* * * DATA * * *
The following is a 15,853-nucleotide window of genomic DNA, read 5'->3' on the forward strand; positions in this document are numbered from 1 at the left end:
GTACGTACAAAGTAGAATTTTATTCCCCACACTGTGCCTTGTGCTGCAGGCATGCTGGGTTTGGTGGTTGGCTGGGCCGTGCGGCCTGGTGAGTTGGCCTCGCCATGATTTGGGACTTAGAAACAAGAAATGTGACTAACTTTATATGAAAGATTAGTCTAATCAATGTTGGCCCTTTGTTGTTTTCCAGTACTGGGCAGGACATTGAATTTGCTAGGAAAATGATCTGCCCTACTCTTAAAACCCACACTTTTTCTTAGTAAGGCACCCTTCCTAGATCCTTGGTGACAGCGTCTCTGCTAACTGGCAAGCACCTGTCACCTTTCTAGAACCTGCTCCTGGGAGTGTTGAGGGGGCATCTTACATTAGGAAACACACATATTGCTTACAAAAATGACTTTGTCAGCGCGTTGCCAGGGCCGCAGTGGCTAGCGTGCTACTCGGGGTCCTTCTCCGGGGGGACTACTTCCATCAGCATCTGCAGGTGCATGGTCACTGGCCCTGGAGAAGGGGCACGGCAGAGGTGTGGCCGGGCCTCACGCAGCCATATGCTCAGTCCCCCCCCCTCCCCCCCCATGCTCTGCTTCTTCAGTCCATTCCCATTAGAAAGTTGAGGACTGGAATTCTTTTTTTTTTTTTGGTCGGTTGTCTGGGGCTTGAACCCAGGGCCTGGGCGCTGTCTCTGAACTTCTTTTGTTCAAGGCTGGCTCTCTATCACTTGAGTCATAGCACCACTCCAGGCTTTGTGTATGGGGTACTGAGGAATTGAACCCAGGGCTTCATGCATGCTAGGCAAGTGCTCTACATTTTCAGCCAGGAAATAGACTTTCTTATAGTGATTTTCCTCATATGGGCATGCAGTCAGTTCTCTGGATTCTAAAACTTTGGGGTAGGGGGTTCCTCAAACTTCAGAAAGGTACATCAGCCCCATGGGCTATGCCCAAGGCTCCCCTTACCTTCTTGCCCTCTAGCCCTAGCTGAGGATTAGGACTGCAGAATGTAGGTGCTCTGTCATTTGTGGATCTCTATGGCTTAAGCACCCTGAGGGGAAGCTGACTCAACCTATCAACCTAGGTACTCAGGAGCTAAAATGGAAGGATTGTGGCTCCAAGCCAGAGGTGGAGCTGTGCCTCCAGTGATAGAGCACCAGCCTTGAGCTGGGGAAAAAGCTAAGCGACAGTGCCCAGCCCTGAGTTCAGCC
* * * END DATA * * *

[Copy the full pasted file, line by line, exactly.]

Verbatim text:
The following is a 15,853-nucleotide window of genomic DNA, read 5'->3' on the forward strand; positions in this document are numbered from 1 at the left end:
GTACGTACAAAGTAGAATTTTATTCCCCACACTGTGCCTTGTGCTGCAGGCATGCTGGGTTTGGTGGTTGGCTGGGCCGTGCGGCCTGGTGAGTTGGCCTCGCCATGATTTGGGACTTAGAAACAAGAAATGTGACTAACTTTATATGAAAGATTAGTCTAATCAATGTTGGCCCTTTGTTGTTTTCCAGTACTGGGCAGGACATTGAATTTGCTAGGAAAATGATCTGCCCTACTCTTAAAACCCACACTTTTTCTTAGTAAGGCACCCTTCCTAGATCCTTGGTGACAGCGTCTCTGCTAACTGGCAAGCACCTGTCACCTTTCTAGAACCTGCTCCTGGGAGTGTTGAGGGGGCATCTTACATTAGGAAACACACATATTGCTTACAAAAATGACTTTGTCAGCGCGTTGCCAGGGCCGCAGTGGCTAGCGTGCTACTCGGGGTCCTTCTCCGGGGGGACTACTTCCATCAGCATCTGCAGGTGCATGGTCACTGGCCCTGGAGAAGGGGCACGGCAGAGGTGTGGCCGGGCCTCACGCAGCCATATGCTCAGTCCCCCCCCCTCCCCCCCCATGCTCTGCTTCTTCAGTCCATTCCCATTAGAAAGTTGAGGACTGGAATTCTTTTTTTTTTTTTGGTCGGTTGTCTGGGGCTTGAACCCAGGGCCTGGGCGCTGTCTCTGAACTTCTTTTGTTCAAGGCTGGCTCTCTATCACTTGAGTCATAGCACCACTCCAGGCTTTGTGTATGGGGTACTGAGGAATTGAACCCAGGGCTTCATGCATGCTAGGCAAGTGCTCTACATTTTCAGCCAGGAAATAGACTTTCTTATAGTGATTTTCCTCATATGGGCATGCAGTCAGTTCTCTGGATTCTAAAACTTTGGGGTAGGGGGTTCCTCAAACTTCAGAAAGGTACATCAGCCCCATGGGCTATGCCCAAGGCTCCCCTTACCTTCTTGCCCTCTAGCCCTAGCTGAGGATTAGGACTGCAGAATGTAGGTGCTCTGTCATTTGTGGATCTCTATGGCTTAAGCACCCTGAGGGGAAGCTGACTCAACCTATCAACCTAGGTACTCAGGAGCTAAAATGGAAGGATTGTGGCTCCAAGCCAGAGGTGGAGCTGTGCCTCCAGTGATAGAGCACCAGCCTTGAGCTGGGGAAAAAGCTAAGCGACAGTGCCCAGCCCTGAGTTCAGCC